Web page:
‘Maud’s Line’ first novel by Verble

BY JAMI MURPHY
Former Reporter
11/19/2015 02:00 PM
Main Cherokee Phoenix
Maud’s Line
Main Cherokee Phoenix
Margaret Verble LEE P. THOMAS/LEE THOMASP HOTOGRAPHY
LEXINGTON, Ky. – Cherokee Nation citizen Margaret Verble recently had her first book, “Maud’s Line,” published by Houghton Mifflin Harcourt.

The book is set in eastern Oklahoma, near Fort Gibson in Muskogee County, where Verble’s family is from.

“My whole family, other than my mother, was sitting down that whole section line (near Fort Gibson) and in Muskogee,” she said.

After her family moved from Oklahoma, she grew up near Nashville, Tennessee, went to college there and received two degrees, as well as a doctorate in the education field. She now lives in Lexington, running a business.

Verble said she always enjoyed writing and during the years had several academic articles published. She started writing fiction about 20 years ago.

“(I wrote) Just sort of in my basement simply just because I had a deep urge to do it. And I started doing it every day, and I’ve been doing it every day since. I was just compelled to do it,” she said.

“Maud’s Line” takes place during the late 1920s and features an 18-year-old female character named Maud, who lives with her father and brother on their original Cherokee allotment land.

For years, Verble tried to get another book she had written to get published with no luck. It was set in the same area of the country, but was a more Native American-oriented book.

“I have a real deep passion for that book and tried to get it published for years, but I really got some good advice. If you want to sell a book in New York you have to write it about a single character, particularly a first novel,” she said. “Well you know, that sort of goes against the whole Indian grain. So I had to pick a time period in the tribal history where it was really the low point and where there was a real denigration of the tribe.”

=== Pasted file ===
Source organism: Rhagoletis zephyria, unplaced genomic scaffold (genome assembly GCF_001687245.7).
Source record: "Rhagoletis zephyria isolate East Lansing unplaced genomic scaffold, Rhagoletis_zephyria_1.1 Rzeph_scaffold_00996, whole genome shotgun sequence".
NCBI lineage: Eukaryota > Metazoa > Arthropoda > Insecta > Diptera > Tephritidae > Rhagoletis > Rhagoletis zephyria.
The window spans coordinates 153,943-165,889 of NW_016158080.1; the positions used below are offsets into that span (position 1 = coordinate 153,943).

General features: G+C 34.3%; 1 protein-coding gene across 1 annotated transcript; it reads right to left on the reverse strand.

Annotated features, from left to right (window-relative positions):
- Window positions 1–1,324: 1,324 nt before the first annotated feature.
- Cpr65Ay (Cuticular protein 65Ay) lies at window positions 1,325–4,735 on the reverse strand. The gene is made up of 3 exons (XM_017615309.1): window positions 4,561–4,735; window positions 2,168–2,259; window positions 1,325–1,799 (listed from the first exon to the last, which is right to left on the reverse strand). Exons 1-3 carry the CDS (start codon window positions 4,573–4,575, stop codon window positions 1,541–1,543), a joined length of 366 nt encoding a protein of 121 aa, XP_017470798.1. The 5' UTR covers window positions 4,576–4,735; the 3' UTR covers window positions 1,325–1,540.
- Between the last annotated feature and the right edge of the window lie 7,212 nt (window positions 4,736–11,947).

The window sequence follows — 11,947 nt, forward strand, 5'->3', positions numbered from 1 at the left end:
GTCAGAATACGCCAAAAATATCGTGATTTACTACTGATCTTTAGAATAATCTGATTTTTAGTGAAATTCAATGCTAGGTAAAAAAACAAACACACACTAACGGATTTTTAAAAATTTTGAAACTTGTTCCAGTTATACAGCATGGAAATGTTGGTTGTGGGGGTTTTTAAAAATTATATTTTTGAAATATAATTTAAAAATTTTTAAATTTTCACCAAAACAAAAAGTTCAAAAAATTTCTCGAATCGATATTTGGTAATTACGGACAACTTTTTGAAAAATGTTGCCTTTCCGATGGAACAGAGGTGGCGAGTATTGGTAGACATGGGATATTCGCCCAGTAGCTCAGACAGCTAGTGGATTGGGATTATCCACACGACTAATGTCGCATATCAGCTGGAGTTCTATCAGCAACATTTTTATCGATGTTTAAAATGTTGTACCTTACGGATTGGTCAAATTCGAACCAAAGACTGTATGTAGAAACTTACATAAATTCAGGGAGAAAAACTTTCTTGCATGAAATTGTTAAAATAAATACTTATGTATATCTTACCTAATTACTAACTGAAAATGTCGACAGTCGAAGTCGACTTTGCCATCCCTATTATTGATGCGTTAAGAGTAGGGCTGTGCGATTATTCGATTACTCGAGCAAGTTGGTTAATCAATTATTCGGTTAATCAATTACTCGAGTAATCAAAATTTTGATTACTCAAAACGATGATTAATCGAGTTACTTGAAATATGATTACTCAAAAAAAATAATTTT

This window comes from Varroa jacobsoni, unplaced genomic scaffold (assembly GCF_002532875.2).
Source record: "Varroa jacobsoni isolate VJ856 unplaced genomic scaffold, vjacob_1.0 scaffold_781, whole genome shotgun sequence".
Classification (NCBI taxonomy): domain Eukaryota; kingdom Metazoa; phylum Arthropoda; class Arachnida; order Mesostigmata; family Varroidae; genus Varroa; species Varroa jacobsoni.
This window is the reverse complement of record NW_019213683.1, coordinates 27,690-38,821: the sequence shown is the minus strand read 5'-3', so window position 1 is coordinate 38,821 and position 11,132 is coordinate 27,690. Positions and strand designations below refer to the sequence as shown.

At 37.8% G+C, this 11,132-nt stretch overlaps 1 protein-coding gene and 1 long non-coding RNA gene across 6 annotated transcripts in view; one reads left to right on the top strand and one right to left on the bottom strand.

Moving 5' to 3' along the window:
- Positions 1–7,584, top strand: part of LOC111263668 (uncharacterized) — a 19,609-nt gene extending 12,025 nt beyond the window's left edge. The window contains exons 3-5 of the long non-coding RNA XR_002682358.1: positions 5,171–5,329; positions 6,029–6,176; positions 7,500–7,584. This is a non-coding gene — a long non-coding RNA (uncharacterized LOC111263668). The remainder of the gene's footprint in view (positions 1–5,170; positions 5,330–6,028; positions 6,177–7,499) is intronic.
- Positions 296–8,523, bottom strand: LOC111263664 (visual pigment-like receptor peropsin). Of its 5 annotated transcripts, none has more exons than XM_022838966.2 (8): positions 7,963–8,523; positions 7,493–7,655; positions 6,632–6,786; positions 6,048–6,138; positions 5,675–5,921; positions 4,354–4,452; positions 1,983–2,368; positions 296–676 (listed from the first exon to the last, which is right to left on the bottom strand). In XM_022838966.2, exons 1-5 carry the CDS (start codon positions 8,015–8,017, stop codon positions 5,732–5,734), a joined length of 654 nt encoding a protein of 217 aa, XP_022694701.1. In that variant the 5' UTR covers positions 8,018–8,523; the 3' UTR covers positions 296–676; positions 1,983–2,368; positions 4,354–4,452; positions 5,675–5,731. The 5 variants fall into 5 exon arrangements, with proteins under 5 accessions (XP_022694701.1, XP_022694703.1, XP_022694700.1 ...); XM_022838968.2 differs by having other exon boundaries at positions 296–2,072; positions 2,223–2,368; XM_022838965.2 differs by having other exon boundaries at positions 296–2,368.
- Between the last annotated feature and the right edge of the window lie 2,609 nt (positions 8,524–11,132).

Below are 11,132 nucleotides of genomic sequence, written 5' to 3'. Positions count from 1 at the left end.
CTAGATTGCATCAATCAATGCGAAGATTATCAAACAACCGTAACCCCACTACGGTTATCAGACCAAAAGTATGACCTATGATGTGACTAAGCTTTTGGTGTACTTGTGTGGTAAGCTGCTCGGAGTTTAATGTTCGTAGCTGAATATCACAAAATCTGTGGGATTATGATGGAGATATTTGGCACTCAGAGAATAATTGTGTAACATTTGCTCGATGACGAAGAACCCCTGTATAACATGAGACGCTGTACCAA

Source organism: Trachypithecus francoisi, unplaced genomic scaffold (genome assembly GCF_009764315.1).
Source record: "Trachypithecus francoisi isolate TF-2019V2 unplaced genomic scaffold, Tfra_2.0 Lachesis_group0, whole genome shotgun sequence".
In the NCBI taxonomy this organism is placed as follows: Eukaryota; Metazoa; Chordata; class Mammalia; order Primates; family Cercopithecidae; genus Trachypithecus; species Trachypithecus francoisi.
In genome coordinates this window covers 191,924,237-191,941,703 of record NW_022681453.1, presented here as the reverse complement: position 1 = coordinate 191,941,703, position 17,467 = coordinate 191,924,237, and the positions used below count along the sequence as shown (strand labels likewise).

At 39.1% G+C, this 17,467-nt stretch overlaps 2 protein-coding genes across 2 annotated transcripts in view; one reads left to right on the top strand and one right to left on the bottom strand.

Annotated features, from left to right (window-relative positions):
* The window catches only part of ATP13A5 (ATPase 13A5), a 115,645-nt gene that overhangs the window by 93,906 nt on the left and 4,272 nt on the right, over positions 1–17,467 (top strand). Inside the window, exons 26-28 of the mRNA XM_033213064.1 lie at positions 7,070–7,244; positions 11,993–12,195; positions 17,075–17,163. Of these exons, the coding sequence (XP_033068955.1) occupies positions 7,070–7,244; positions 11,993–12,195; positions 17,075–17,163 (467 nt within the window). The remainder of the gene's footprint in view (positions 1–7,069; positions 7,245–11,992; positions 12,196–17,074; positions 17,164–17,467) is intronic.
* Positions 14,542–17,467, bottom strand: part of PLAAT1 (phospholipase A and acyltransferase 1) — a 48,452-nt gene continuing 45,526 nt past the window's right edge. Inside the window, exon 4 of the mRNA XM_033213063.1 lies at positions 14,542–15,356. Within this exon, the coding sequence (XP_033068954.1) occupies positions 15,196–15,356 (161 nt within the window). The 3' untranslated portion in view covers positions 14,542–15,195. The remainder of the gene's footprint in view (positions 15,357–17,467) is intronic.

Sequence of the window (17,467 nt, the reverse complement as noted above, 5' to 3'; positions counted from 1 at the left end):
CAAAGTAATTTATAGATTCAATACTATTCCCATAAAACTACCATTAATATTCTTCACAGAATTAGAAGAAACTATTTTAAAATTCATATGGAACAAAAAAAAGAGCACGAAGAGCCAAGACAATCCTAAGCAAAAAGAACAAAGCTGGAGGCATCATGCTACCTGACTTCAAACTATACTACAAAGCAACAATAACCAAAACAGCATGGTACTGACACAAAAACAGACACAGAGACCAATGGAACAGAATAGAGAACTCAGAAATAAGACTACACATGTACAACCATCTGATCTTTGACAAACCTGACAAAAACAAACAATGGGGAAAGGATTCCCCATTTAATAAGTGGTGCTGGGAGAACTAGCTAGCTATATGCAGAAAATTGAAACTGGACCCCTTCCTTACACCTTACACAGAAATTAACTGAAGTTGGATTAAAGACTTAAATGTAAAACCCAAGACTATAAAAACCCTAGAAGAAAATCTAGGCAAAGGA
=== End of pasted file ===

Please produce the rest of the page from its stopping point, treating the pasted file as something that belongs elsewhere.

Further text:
She said many people in the late 1920s had to fend for themselves.

“So that particular historical period then would be a good time to create a character who is a strong character, who is out fending for herself even though she is nestled down there in her family. She has a real individual consciousness as opposed to more of a tribal consciousness,” Verble said of Maud.

Verble began writing “Maud’s Line” in 2012.

“I wrote it very quickly, unusually quickly. I wrote it in about 14 months. Of course I was writing about things I was extremely familiar with,” she said. “Maud is fictional. Booker is fictional. But a lot of those characters, Maud’s aunts and uncles, you know those are my grandparents, my great aunts and uncles. People I’ve known all my life.”

Although the writing was done quickly, she aid it took time to get it published.

“You know you go through all sorts of editing processes after you finish it, and it takes a long time, particularly with this book. It’s with a major publisher. Takes a long time to get a book out,” she said.

With regards to selling a book that is based on Native American descent, Verble said it’s a difficult task in New York. “It’s hard to sell Indians in New York, and I hate to say that, but it’s the truth.”

Many people who write about Natives must decide, she said, whether they will write a book about “Indians” or one about “people as people who happen also to be Indians.”

“And that’s a real distinction. I chose to write about people who are people. You know, being Indian is not right at the top of their minds. You don’t go around every day thinking ‘I’m a Cherokee Indian,’” Verble said. “I think if you want to write a novel that you can get a really good publisher on that you really have to write about people who are people and have people problems and they may happen to be Indians.”

Amazon and retailers such as Wal-Mart and Target carry the book. For more information, visit http://www.margaretverble.com.

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